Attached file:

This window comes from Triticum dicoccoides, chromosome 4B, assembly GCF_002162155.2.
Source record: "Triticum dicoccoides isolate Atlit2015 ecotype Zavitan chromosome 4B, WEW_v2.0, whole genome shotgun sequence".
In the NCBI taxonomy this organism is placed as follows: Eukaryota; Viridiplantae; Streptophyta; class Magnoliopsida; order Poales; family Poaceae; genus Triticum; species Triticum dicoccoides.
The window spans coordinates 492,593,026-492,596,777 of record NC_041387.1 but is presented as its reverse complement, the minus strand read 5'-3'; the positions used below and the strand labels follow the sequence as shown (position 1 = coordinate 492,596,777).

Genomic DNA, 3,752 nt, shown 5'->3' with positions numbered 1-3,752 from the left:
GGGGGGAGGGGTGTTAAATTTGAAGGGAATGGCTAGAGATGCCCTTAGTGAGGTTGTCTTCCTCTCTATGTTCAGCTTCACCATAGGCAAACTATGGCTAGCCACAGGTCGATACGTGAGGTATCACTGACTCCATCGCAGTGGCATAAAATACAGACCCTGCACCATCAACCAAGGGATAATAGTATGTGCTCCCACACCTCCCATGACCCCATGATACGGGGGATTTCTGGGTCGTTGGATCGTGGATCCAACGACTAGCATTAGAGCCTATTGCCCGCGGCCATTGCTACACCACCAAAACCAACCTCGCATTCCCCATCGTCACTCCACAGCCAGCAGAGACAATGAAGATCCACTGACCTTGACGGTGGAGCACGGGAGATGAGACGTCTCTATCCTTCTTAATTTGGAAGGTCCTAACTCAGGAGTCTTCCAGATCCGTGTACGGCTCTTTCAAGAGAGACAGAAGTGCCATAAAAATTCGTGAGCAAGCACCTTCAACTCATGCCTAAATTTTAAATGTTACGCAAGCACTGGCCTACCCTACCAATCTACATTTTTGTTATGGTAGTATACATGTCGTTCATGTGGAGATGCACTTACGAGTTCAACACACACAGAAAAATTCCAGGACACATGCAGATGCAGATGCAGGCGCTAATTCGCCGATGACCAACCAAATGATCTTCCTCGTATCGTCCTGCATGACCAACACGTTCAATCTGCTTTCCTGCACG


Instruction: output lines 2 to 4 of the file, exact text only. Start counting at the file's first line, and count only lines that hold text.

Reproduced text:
Source record: "Triticum dicoccoides isolate Atlit2015 ecotype Zavitan chromosome 4B, WEW_v2.0, whole genome shotgun sequence".
In the NCBI taxonomy this organism is placed as follows: Eukaryota; Viridiplantae; Streptophyta; class Magnoliopsida; order Poales; family Poaceae; genus Triticum; species Triticum dicoccoides.
The window spans coordinates 492,593,026-492,596,777 of record NC_041387.1 but is presented as its reverse complement, the minus strand read 5'-3'; the positions used below and the strand labels follow the sequence as shown (position 1 = coordinate 492,596,777).